Your guide to eating out this festive season

Colorful salad with fruits, berries, chicken breast, bacon and nuts. Delicious Christmas themed dinner table.

Image: happy_lark/Bigstock.com

While we all look forward to a good break and holiday over Christmas time, it’s very easy to forget our goals of healthy eating and exercise. The focus on relaxation takes over and we become a little more ‘varied’ with our eating choices.

With all the catch ups and get-togethers that tend to fall over the December/January period, it’s so easy to over-consume calories and drink a little too much. So, before you start celebrating the holidays, here are some handy tips to help you come back from vacation looking as smashing as when you left!

How to pre-empt the Christmas food coma

Let’s face it; cooking goes out the window for most people over the festive season. And eating food outside the home becomes more routine. But most meals eaten out tend to be high in fat and salt, and lack healthy foods such as vegetables, legumes, and wholegrains. It’s also very easy to consume large portions without realising it.

Hello, Christmas weight gain!

The inside tips

  • Check the restaurant’s menu online for healthy options and plan your choice beforehand. That way there’s less chance of willpower overtaking!
  • Don’t go out hungry. Overly restricting your intake during the day often results in overeating when out. Instead, opt for lighter, filling meals e.g. chickpea salads or fresh wraps.
  • Plan your week. If you have a few social events coming up, try increasing your exercise each day to help compensate for the likely extra calories.
  • Ask friends and family in advance what food will be available—offer to bring a plate, such as a healthy entrée, salad or fruit platter, to social gatherings. It’s likely your family and friends don’t want to gain holiday weight either.
  • Establish a buddy system—tell a friend or family member what you’re planning to order so you’re less tempted by unhealthy options or swayed by what others are eating.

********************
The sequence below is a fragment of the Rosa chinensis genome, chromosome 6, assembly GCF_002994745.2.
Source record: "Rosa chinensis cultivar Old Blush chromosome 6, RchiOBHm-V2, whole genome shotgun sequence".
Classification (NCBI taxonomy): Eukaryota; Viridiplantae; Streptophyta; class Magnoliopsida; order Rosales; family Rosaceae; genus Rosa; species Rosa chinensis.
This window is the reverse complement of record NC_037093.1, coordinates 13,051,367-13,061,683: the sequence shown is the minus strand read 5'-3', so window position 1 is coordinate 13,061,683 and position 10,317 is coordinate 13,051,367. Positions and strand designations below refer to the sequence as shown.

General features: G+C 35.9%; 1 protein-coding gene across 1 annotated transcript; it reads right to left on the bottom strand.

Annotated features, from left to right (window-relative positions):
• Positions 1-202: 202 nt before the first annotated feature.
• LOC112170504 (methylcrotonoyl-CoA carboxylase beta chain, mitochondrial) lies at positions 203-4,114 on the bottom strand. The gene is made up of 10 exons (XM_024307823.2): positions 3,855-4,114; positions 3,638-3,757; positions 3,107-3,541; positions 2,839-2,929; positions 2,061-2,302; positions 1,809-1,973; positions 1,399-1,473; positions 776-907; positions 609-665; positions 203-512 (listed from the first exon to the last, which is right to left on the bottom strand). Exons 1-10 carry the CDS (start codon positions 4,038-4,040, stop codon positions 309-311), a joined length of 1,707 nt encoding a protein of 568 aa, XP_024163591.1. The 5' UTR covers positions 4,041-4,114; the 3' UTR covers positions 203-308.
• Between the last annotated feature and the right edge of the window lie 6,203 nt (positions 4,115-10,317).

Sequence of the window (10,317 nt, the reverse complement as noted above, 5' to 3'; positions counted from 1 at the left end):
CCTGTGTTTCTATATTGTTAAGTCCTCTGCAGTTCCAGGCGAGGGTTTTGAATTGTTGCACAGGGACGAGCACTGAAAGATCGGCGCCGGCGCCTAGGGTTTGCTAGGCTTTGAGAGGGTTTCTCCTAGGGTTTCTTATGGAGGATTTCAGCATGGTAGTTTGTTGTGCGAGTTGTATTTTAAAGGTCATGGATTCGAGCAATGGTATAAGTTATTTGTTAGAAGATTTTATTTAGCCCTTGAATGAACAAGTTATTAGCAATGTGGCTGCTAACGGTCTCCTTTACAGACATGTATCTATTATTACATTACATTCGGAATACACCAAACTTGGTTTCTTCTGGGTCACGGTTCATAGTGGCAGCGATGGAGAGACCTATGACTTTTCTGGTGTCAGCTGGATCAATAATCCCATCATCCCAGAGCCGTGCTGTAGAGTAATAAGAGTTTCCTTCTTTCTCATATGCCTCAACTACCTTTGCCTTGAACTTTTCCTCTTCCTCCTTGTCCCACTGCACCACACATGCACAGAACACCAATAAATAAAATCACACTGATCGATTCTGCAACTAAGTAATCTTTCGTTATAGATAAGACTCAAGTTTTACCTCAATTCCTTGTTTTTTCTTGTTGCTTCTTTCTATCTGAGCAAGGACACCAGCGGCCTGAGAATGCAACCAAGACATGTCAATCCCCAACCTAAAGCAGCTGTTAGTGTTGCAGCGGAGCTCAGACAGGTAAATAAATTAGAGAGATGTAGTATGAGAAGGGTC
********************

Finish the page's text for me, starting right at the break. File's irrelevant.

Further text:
• Choose lower calorie foods and drinks and watch your portion size.
    • Seek out dishes based on legumes, vegetables and wholegrains e.g. dhal or bean-based salads
    • Avoid deep fried foods and trim any visible fat off your meat
    • Avoid butter, creamy sauces, or adding salt to your food
    • Limit the amount of alcohol you drink and avoid soft drinks
    • Have a glass of water at the table
  • Avoid multiple courses.
    • Share an entrée or dessert
    • Choose an entrée size for the main course
    • Don’t be tempted to super-size, it will cost you more in the long run!
    • You don’t have to eat everything on your plate if it’s large!

How to compensate if you’ve gone too far

You may not plan it or even realise it’s occurring, but overeating can happen to the best of us. And the danger at Christmas time is that you’re usually overeating on all the wrong foods—the chips directly from the bowl, the rich creamy desserts after dinner, the soft drinks to quench your thirst, the chocolates and lollies you pass by on the counter, the Jatz with brie and camembert out for nibbles . . . it always happens so quickly!

Take quick action and remove the guilt

  • Get to know your triggers for overeating—start taking notice of what tempts you to overdo it and look for solutions. For instance, can you sit farther away from the chip bowl? Are you making the healthiest choice at the restaurant?
  • Eat lighter meals when you have control—if you’ve just had a big lunch out, choose something lighter for dinner e.g. bean salad or a freshly made salad sandwich.
  • Drop the snacks if your meals are larger than normal; you might not need to snack in between.
  • Keep hydrated—drinking plenty of water helps to keep you full and reduces food cravings.
  • Track your weight—daily weighs at home help to keep you accountable and make it easy to see if your compensation strategies are working.

Book in to see your dietitian—don’t avoid us, we’re here for support if you’re feeling overwhelmed. We don’t just like to see you when things are going well, but can be more helpful when you need that push to get back on track!

Healthy festive foods at a glance

Best snacks and nibbles:

  • Fruit
  • Nuts
  • Wholegrain crackers and veggie sticks with low-fat dip e.g. hommus
  • Rice paper rolls

Best salads and mains:

  • Salads with vinegar-based dressings
  • Dishes with legumes and wholegrains e.g. bean salads, quinoa salads
  • Control BBQ meat/chicken portions (150 g max) and serve with plenty of veggies
  • Eat more fish and seafood

Best desserts:

  • Fruit salad, fruit kebabs with yoghurt or fruit platters
  • Home-made desserts e.g. bliss balls, whole grain muffins, yoghurt trifles, real banana ice cream.

Sue Radd is an Advanced Accredited Practising Dietitian and one of Australia’s leading nutritionists and health communicators. Her most recent book Food as Medicine: Eating for Your Best Health received the Gourmand World Cookbook Award for Best Health and Nutrition Book in the world for 2016.

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